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UCG IA Bible Insights Thursday, September 15 2022

Didn’t Jesus say not to judge?

Jesus taught: “Judge not, that you be not judged” (Matthew 7:1). But, He also told His disciples to “…judge with righteous judgment…” (John 7:24). How are we to reconcile these two statements?

Didn’t Jesus say not to judge?
'The Parable of the Mote and the Beam', drawing by Ottmar Elliger the Younger (commons.wikimedia.org)
by Gary Petty

In the Sermon on the Mount Jesus said, "Judge not, that you be not judged. For with what judgment you judge, you will be judged; and with the measure you use, it will be measured back to you” (Matthew 7:1-2).

This statement does not mean we are not to judge right or wrong, or good or evil. Jesus is pointing out God will judge us according to how we judge others: “And why do you look at the speck in your brother's eye, but do not consider the plank in your own eye? Or how can you say to your brother, 'Let me remove the speck from your eye’; and look, a plank is in your own eye? Hypocrite! First remove the plank from your own eye, and then you will see clearly to remove the speck from your brother's eye” (Matthew 7:3-5). Before we point out somebody else’s fault we need to humbly examine our own behavior according to God’s standards.

It is important to read Jesus’ statement concerning not judging in the context of the whole Sermon on the Mount recorded in Matthew 5, 6 and 7 before jumping to any conclusion Christ is doing away with standards of right and wrong when He tells us not to judge. For example, a comment Christ made before His pronouncement about judging is: "You have heard that it was said to those of old, 'You shall not commit adultery.' But I say to you that whoever looks at a woman to lust for her has already committed adultery with her in his heart” (Matthew 5:27-28).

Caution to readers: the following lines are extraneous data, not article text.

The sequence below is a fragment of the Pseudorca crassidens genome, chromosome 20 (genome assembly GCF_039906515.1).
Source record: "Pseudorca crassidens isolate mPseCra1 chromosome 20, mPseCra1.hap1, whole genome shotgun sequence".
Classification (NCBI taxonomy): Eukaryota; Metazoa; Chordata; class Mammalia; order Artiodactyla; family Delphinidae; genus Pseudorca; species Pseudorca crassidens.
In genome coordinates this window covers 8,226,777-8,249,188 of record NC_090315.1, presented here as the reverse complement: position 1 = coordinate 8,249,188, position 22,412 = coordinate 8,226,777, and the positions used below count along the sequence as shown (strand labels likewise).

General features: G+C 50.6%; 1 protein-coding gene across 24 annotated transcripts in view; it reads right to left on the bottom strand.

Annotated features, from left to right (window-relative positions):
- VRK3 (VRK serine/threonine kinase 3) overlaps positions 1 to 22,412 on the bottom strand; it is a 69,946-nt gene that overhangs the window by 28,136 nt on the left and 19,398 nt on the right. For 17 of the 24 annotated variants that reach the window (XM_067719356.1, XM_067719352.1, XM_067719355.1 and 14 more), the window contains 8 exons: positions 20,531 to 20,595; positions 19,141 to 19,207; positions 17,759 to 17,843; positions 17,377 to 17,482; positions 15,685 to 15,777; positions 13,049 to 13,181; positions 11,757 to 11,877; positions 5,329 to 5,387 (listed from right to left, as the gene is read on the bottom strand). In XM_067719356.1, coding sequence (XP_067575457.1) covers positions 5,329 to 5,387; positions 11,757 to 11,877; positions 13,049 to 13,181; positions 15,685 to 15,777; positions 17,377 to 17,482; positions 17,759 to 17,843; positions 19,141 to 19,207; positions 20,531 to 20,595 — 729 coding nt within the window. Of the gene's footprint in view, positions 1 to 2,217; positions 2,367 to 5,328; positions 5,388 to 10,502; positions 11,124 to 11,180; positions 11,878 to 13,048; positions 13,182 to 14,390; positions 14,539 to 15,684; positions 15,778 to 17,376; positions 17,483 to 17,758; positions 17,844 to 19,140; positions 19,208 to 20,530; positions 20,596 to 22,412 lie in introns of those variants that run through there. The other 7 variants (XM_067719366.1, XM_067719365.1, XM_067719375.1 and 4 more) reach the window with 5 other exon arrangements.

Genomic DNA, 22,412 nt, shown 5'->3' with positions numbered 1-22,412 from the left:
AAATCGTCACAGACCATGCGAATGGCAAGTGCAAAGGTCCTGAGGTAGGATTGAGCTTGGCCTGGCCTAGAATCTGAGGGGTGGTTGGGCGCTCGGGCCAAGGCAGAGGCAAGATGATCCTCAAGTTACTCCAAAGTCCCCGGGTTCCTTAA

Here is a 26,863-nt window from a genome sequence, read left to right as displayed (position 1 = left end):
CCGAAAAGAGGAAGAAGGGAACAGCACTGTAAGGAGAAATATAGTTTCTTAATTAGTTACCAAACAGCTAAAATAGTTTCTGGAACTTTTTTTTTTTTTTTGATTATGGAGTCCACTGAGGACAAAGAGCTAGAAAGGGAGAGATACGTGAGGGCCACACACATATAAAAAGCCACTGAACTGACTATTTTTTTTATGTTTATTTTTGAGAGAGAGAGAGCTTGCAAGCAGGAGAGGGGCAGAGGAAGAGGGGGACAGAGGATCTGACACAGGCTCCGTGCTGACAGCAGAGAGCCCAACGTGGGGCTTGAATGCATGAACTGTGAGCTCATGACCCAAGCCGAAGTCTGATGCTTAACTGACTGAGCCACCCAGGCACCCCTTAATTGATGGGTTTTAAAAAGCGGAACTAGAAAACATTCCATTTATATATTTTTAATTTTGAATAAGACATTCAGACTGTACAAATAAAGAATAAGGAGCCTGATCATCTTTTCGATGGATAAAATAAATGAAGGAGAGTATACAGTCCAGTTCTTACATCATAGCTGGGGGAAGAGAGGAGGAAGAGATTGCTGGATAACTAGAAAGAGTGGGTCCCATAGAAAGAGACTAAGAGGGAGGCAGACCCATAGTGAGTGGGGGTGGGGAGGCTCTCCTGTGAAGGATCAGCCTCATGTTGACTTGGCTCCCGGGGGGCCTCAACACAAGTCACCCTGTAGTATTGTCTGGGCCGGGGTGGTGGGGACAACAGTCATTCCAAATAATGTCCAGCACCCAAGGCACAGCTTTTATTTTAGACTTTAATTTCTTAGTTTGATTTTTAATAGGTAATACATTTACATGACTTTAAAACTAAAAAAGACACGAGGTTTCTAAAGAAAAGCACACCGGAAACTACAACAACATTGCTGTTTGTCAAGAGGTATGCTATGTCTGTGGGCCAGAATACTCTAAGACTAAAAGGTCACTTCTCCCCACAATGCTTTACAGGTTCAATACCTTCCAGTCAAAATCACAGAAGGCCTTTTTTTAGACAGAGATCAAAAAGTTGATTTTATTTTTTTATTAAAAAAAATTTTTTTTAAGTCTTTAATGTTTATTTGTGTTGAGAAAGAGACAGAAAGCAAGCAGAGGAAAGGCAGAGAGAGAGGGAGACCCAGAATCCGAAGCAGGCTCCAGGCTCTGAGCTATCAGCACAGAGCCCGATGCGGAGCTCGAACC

The command against adultery is one of the Ten Commandments, and Jesus is pointing out standards of right and wrong, good and evil aren’t just actions, but are rooted in thoughts, emotions and motivations. He also expands on sixth commandment: "You have heard that it was said to those of old, 'You shall not murder ….But I say to you that whoever is angry with his brother without a cause shall be in danger of the judgment. And whoever says to his brother, 'Raca!' shall be in danger of the council. But whoever says, 'You fool!' shall be in danger of hell fire” (Matthew 5:21-22). ‘Raca’ means to consider a person as totally worthless.

Jesus judges adultery, lust and murder as sins, as well as ponting out that hatred is also a sin. Also, you and I do not have the right to determine if a person is worthless before God. That judgment is reserved for Jesus Christ.

Many people take Jesus’ statement to “judge not” to mean He doesn’t judge anyone, but in this same sermon Jesus warns about the coming judgment of God. And the standards of that judgment are God’s Commandments and Christ’s explanation of those commandments.

At the end of His sermon Jesus prophesies about His Second Coming: “Not everyone who says to Me, 'Lord, Lord,' shall enter the kingdom of heaven, but he who does the will of My Father in heaven. Many will say to Me in that day, 'Lord, Lord, have we not prophesied in Your name, cast out demons in Your name, and done many wonders in Your name?' And then I will declare to them, 'I never knew you; depart from Me, you who practice lawlessness!'” (Matthew 7:21-23). There is no stronger statement about judgment in the entire Bible.

When we put together the teachings of the Sermon on the Mount we get a clear picture of what Jesus is teaching about judging. In Matthew 5 through 7 He defines judging in three broad principles.

  1. We are not to judge the actions of others based on our own standards, but on God’s standards of right and wrong. 
  1. We should not declare another person as worthless to God.
  1. We should adhere to Jesus’ instruction: “Hypocrite! First remove the plank from your own eye, and then you will see clearly to remove the speck from your brother's eye” (Matthew 7:5).

Notice Jesus used the word “hypocrite.” Hypocrisy means “acting a part.” The Greek word translated “hypocrite” in the New Testament was used to denote a stage actor. It was a custom for Greek and Roman actors to speak on stage while wearing masks. Jesus said that if we judge others without first judging ourselves we are hypocrites. We are wearing a Christian mask while not acting in a Christian way.

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